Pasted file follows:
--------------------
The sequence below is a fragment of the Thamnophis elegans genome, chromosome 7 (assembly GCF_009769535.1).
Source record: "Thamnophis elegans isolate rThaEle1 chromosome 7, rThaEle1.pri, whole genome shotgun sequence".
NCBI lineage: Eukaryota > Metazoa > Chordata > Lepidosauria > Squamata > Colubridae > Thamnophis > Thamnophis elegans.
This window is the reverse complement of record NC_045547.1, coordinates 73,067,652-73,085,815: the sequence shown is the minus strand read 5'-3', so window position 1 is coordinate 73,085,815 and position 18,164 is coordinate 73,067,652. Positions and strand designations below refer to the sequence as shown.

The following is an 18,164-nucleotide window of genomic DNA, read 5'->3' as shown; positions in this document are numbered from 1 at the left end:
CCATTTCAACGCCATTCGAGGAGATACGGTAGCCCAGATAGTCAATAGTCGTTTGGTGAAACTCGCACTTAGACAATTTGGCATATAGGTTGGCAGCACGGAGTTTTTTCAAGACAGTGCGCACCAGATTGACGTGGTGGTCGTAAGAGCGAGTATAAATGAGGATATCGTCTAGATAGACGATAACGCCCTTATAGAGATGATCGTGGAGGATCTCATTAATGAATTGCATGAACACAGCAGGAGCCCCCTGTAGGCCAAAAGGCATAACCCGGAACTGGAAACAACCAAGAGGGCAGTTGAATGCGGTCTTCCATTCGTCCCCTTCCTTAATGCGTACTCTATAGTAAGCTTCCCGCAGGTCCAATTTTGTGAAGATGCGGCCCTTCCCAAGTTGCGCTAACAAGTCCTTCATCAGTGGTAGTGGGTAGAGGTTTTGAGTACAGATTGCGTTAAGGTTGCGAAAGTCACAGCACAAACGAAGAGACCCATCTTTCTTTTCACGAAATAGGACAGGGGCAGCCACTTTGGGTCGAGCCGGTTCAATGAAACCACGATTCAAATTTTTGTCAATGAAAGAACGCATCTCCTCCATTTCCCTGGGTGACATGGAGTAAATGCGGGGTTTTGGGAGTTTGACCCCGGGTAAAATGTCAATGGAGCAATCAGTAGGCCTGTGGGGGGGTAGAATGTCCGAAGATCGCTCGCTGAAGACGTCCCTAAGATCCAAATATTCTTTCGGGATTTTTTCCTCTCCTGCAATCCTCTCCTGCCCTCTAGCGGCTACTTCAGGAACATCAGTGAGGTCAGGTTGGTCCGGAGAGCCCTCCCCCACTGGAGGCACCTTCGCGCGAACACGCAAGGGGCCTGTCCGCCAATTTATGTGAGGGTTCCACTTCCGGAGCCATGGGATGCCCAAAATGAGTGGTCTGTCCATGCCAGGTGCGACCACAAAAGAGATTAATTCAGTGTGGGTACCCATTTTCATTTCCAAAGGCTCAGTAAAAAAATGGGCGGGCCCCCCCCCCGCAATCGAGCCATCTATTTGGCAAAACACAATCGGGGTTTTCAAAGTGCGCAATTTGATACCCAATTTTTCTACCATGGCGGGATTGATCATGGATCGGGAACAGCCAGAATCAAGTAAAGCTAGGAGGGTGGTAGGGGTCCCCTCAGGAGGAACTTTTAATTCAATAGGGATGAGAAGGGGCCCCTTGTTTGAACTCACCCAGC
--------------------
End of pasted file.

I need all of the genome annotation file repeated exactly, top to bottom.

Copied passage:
The sequence below is a fragment of the Thamnophis elegans genome, chromosome 7 (assembly GCF_009769535.1).
Source record: "Thamnophis elegans isolate rThaEle1 chromosome 7, rThaEle1.pri, whole genome shotgun sequence".
NCBI lineage: Eukaryota > Metazoa > Chordata > Lepidosauria > Squamata > Colubridae > Thamnophis > Thamnophis elegans.
This window is the reverse complement of record NC_045547.1, coordinates 73,067,652-73,085,815: the sequence shown is the minus strand read 5'-3', so window position 1 is coordinate 73,085,815 and position 18,164 is coordinate 73,067,652. Positions and strand designations below refer to the sequence as shown.

The following is an 18,164-nucleotide window of genomic DNA, read 5'->3' as shown; positions in this document are numbered from 1 at the left end:
CCATTTCAACGCCATTCGAGGAGATACGGTAGCCCAGATAGTCAATAGTCGTTTGGTGAAACTCGCACTTAGACAATTTGGCATATAGGTTGGCAGCACGGAGTTTTTTCAAGACAGTGCGCACCAGATTGACGTGGTGGTCGTAAGAGCGAGTATAAATGAGGATATCGTCTAGATAGACGATAACGCCCTTATAGAGATGATCGTGGAGGATCTCATTAATGAATTGCATGAACACAGCAGGAGCCCCCTGTAGGCCAAAAGGCATAACCCGGAACTGGAAACAACCAAGAGGGCAGTTGAATGCGGTCTTCCATTCGTCCCCTTCCTTAATGCGTACTCTATAGTAAGCTTCCCGCAGGTCCAATTTTGTGAAGATGCGGCCCTTCCCAAGTTGCGCTAACAAGTCCTTCATCAGTGGTAGTGGGTAGAGGTTTTGAGTACAGATTGCGTTAAGGTTGCGAAAGTCACAGCACAAACGAAGAGACCCATCTTTCTTTTCACGAAATAGGACAGGGGCAGCCACTTTGGGTCGAGCCGGTTCAATGAAACCACGATTCAAATTTTTGTCAATGAAAGAACGCATCTCCTCCATTTCCCTGGGTGACATGGAGTAAATGCGGGGTTTTGGGAGTTTGACCCCGGGTAAAATGTCAATGGAGCAATCAGTAGGCCTGTGGGGGGGTAGAATGTCCGAAGATCGCTCGCTGAAGACGTCCCTAAGATCCAAATATTCTTTCGGGATTTTTTCCTCTCCTGCAATCCTCTCCTGCCCTCTAGCGGCTACTTCAGGAACATCAGTGAGGTCAGGTTGGTCCGGAGAGCCCTCCCCCACTGGAGGCACCTTCGCGCGAACACGCAAGGGGCCTGTCCGCCAATTTATGTGAGGGTTCCACTTCCGGAGCCATGGGATGCCCAAAATGAGTGGTCTGTCCATGCCAGGTGCGACCACAAAAGAGATTAATTCAGTGTGGGTACCCATTTTCATTTCCAAAGGCTCAGTAAAAAAATGGGCGGGCCCCCCCCCCGCAATCGAGCCATCTATTTGGCAAAACACAATCGGGGTTTTCAAAGTGCGCAATTTGATACCCAATTTTTCTACCATGGCGGGATTGATCATGGATCGGGAACAGCCAGAATCAAGTAAAGCTAGGAGGGTGGTAGGGGTCCCCTCAGGAGGAACTTTTAATTCAATAGGGATGAGAAGGGGCCCCTTGTTTGAACTCACCCAGC